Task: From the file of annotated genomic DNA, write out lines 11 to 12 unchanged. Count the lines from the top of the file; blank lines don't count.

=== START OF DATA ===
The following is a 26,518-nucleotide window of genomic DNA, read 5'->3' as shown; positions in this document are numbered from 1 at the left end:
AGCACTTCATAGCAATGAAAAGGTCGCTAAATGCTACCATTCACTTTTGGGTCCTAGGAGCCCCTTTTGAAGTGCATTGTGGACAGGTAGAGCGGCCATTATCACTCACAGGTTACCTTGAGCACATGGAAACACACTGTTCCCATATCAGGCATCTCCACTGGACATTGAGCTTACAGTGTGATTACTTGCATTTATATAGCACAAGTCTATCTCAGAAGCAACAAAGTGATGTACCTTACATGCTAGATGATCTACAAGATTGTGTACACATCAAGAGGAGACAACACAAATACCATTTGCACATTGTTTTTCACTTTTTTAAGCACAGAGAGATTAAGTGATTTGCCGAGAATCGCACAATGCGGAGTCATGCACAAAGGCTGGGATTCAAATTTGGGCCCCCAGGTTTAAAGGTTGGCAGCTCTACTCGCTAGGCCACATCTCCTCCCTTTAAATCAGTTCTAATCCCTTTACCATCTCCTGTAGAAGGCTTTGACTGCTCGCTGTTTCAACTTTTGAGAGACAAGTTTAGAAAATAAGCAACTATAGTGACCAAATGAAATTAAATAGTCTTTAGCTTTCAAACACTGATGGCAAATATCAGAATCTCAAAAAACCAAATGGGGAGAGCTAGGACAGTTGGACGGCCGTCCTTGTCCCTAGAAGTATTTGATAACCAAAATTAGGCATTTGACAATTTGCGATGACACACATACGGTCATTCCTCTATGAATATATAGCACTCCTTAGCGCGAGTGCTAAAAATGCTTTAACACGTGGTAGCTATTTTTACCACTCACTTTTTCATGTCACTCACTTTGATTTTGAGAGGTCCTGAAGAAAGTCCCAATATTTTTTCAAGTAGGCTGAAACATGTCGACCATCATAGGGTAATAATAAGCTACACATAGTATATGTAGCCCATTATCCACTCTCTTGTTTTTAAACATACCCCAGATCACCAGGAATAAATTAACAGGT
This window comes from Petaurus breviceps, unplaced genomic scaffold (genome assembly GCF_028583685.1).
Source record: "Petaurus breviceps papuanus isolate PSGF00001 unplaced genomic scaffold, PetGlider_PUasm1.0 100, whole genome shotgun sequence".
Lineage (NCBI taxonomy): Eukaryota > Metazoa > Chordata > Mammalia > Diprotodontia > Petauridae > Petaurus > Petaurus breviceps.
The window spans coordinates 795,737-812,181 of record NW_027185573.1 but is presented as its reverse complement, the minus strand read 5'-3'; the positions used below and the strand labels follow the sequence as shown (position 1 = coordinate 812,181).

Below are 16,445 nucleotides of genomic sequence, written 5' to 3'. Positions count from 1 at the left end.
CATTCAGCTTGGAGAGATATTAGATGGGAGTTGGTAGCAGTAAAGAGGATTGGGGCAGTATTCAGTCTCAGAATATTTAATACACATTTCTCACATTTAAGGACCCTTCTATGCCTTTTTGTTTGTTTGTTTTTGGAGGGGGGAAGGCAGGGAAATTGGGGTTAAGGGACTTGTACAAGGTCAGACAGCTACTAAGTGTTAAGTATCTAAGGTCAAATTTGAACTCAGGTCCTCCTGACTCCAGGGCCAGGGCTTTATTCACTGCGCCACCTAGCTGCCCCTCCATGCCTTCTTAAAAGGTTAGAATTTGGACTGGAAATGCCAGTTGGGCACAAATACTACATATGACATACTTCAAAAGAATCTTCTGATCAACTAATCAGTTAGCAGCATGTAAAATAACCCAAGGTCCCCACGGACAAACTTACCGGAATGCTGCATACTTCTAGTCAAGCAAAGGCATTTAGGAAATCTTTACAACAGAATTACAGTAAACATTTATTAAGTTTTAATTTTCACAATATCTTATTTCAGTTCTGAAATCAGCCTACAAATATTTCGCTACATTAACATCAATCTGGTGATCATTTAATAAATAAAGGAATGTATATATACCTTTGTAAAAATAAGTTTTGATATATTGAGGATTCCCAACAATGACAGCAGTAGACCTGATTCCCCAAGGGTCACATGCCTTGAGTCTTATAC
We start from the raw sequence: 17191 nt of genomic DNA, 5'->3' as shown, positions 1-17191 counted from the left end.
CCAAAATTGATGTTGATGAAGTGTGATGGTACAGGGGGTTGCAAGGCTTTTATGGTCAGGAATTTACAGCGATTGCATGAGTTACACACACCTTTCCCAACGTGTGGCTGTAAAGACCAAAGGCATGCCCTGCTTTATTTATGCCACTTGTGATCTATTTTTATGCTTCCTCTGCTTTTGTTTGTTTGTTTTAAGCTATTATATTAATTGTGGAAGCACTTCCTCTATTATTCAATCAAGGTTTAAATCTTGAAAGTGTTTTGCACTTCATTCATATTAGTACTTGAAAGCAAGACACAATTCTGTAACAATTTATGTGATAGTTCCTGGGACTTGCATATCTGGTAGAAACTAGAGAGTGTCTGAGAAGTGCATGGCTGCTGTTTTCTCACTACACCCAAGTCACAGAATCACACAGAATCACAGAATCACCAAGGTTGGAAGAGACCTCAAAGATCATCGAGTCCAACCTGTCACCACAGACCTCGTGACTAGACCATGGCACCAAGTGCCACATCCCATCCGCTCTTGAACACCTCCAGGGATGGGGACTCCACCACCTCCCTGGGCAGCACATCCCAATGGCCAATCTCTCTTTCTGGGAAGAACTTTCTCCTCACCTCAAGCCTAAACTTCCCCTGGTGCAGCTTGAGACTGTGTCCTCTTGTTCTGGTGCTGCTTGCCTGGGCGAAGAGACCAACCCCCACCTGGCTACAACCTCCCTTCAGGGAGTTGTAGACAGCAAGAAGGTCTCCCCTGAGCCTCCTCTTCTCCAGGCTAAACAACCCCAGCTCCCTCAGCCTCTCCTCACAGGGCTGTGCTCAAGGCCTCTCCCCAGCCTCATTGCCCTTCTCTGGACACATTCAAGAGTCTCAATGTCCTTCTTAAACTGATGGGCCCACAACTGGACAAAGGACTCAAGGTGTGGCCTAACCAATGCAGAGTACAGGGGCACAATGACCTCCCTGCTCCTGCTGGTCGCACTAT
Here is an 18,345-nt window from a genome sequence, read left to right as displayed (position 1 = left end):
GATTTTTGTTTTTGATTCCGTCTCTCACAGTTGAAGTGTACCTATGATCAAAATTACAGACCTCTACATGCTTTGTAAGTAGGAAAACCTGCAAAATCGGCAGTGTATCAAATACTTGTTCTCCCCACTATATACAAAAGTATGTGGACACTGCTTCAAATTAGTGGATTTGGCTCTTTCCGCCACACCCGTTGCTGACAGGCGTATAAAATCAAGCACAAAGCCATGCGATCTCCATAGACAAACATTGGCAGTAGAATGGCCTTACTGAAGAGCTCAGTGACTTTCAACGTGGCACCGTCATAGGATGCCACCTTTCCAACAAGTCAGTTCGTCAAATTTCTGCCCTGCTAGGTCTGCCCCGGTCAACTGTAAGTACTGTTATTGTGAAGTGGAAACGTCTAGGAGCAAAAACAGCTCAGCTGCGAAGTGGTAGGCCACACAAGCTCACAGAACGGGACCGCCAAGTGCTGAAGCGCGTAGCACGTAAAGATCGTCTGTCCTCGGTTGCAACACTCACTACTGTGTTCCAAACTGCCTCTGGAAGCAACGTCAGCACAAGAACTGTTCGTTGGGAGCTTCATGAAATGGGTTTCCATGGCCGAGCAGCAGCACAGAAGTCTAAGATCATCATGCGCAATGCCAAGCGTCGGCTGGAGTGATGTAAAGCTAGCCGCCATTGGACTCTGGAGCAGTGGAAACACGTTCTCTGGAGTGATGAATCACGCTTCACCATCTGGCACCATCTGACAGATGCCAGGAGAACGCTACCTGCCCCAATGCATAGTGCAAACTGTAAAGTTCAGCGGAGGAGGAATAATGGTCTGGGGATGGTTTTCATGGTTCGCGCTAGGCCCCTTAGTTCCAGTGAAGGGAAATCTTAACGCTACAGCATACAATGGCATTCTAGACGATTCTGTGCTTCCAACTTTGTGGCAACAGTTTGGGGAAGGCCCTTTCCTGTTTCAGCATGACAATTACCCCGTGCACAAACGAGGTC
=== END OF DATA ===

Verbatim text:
Here is an 18,345-nt window from a genome sequence, read left to right as displayed (position 1 = left end):
GATTTTTGTTTTTGATTCCGTCTCTCACAGTTGAAGTGTACCTATGATCAAAATTACAGACCTCTACATGCTTTGTAAGTAGGAAAACCTGCAAAATCGGCAGTGTATCAAATACTTGTTCTCCCCACTATATACAAAAGTATGTGGACACTGCTTCAAATTAGTGGATTTGGCTCTTTCCGCCACACCCGTTGCTGACAGGCGTATAAAATCAAGCACAAAGCCATGCGATCTCCATAGACAAACATTGGCAGTAGAATGGCCTTACTGAAGAGCTCAGTGACTTTCAACGTGGCACCGTCATAGGATGCCACCTTTCCAACAAGTCAGTTCGTCAAATTTCTGCCCTGCTAGGTCTGCCCCGGTCAACTGTAAGTACTGTTATTGTGAAGTGGAAACGTCTAGGAGCAAAAACAGCTCAGCTGCGAAGTGGTAGGCCACACAAGCTCACAGAACGGGACCGCCAAGTGCTGAAGCGCGTAGCACGTAAAGATCGTCTGTCCTCGGTTGCAACACTCACTACTGTGTTCCAAACTGCCTCTGGAAGCAACGTCAGCACAAGAACTGTTCGTTGGGAGCTTCATGAAATGGGTTTCCATGGCCGAGCAGCAGCACAGAAGTCTAAGATCATCATGCGCAATGCCAAGCGTCGGCTGGAGTGATGTAAAGCTAGCCGCCATTGGACTCTGGAGCAGTGGAAACACGTTCTCTGGAGTGATGAATCACGCTTCACCATCTGGCACCATCTGACAGATGCCAGGAGAACGCTACCTGCCCCAATGCATAGTGCAAACTGTAAAGTTCAGCGGAGGAGGAATAATGGTCTGGGGATGGTTTTCATGGTTCGCGCTAGGCCCCTTAGTTCCAGTGAAGGGAAATCTTAACGCTACAGCATACAATGGCATTCTAGACGATTCTGTGCTTCCAACTTTGTGGCAACAGTTTGGGGAAGGCCCTTTCCTGTTTCAGCATGACAATTACCCCGTGCACAAACGAGGTC